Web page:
Health In Martial Arts (Part 2)


In the last issue, we learned how your body responds to your martial arts training and the kinds of herbal and non-herbal remedies you can use to keep your body healthy now and in the future.

In this issue, I shall give you some very effective yet simple stretching exercises which you may find will work wonders over a period of time with regards to:

    1. how to achieve more flexibility without causing injury.
    2. How to cure back problems acquired through movements made.

Again (as in the last issue) my writings have received the stamp of approval by 2 specialists in the field of sports rehabilitation; namely Dr. Gert Van Der Wait (Chiropractor) and John Sullivan (a top sports therapist and UK Athletics level 4 performance coach).

Strengthen & Improve your back

Since your back (especially your lower back) will have to deal with a lot of moving around by performing high kicks, twisting kicks, spinning kicks, etc. an antidote needs to be brought in to counter-balance the strain on the lower back (and shoulder region for punching) in particular.

In my martial art (C.K.D.) a Yoga-based stretch is performed before we start with our shield drills, sparring, etc. This is to help prepare your body for its workout since there is no profit in training from cold (i.e. not having had a warm-up stretch) as pointed out in Health in Martial Arts (Part 1).

Some of the benefits in the following exercises will be felt immediately, others after a little while overall a beneficial health effect will be guaranteed if you keep at it.

Here is an easy yet effective stretch recommended by Dr. Gert Van Der Walt (I use it in my class stretching program also) which helps strengthen the back and muscles around it.

If you feel after-effects from this or any other stretch described here in this article (or perhaps the next day) it will indicate that you would benefit greatly by applying these exercises regularly. However, if you feel the pain I would advise you to get it checked out by a Chiropractor, Sports-Therapist or GP.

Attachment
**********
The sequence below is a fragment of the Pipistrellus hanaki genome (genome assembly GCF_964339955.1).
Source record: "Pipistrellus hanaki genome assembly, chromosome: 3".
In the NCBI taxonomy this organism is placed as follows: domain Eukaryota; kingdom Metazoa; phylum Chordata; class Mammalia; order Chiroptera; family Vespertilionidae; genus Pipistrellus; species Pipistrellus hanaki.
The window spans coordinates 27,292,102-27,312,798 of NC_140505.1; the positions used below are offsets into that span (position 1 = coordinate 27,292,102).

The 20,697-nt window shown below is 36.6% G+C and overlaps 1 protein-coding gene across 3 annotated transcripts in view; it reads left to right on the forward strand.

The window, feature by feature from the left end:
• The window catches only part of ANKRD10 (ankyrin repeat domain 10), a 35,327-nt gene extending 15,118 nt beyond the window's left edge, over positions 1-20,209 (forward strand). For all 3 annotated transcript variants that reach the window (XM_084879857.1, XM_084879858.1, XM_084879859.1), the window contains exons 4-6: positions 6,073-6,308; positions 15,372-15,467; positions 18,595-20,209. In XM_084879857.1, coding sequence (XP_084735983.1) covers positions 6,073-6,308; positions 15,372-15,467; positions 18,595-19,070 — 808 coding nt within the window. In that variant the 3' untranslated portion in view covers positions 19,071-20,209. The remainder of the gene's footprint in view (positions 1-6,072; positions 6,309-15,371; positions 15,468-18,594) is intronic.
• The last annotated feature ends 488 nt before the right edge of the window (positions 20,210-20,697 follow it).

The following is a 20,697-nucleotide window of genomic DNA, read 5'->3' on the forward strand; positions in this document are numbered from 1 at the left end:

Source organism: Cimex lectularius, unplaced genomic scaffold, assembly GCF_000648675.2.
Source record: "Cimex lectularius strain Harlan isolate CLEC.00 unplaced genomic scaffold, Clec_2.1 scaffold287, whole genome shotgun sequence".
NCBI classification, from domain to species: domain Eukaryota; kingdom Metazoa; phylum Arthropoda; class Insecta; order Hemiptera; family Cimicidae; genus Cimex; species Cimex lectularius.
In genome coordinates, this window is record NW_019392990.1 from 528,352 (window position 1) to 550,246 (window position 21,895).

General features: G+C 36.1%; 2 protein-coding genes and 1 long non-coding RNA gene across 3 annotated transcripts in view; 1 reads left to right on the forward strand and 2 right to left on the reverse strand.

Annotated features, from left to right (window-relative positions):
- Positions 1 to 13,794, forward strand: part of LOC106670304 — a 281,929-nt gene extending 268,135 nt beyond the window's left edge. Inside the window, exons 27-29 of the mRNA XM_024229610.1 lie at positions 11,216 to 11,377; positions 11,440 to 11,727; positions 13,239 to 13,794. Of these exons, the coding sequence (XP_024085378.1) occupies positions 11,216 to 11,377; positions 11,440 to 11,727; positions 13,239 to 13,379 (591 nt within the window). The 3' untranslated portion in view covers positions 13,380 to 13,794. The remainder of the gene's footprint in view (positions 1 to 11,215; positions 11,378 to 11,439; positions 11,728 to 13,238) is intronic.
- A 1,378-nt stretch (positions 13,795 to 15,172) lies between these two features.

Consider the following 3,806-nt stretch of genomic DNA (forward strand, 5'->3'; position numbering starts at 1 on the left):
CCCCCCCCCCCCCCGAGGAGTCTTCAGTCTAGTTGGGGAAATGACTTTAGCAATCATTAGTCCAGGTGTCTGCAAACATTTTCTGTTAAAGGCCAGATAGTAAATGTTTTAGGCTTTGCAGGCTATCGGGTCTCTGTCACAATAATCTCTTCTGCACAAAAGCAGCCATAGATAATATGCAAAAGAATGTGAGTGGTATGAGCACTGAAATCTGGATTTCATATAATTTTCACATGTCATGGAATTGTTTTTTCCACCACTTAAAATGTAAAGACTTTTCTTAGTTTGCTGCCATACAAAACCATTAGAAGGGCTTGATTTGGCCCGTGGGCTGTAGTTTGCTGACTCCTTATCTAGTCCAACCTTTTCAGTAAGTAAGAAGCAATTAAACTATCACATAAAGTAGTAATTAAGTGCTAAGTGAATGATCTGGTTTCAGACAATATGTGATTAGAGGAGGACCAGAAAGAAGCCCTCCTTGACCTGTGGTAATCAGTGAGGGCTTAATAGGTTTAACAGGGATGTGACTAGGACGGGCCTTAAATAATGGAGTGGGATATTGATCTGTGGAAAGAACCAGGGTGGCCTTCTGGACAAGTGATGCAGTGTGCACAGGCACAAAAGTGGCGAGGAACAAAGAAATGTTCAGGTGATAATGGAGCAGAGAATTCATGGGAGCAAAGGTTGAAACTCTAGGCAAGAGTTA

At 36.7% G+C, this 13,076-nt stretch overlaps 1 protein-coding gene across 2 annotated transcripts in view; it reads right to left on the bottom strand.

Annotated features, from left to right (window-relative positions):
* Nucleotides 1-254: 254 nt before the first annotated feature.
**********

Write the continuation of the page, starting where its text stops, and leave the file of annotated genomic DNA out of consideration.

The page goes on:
Try the following:

    1. Pull up one of your knees and bring the whole leg close to your torso (you may also push the leg in a little to the center to increase the stretch).
    2. Hold for a few seconds then let go. Repeat the same with the other leg.
    3. Now take both legs and pull them up in the same fashion as you did with the single leg. Repeat these 3 exercises several times.

WARNING: As with all exercises given here it is important that they are performed very slowly and without any force whatsoever. Forcing your body will create a counter effect by producing minute muscle tears and should therefore be avoided. Take care of your body and your body will take care of you!

Another exercise that I find excellent is the following:

  1. Lay down on your back and relax.
  2. Pull up the right leg and touch the outside of that knee with your left hand.
  3. Pull the right knee & leg over all the way to your left side as close to the floras as you comfortably manage it. Then do the same with the other leg (reversing sides of course).

Here are 2 more exercises that I find extremely useful. It is another variant of an effective back-stretch:

  1. Sit down with your knees upright.
  2. Turn to the right (looking to the rear) and either hold your right leg or right ankle (according to your flexibility) with your left hand.
  3. Do the same on the other side.

This precious exercise is also good for the spine. To further strengthen your back do the following:

  1. Lay face-down on the floor with your hands to the side.
  2. Now pull up your legs straight and keep them in the air for a few seconds.
  3. Relax and repeat a few times (if you feel uncomfortable in the slightest: stop).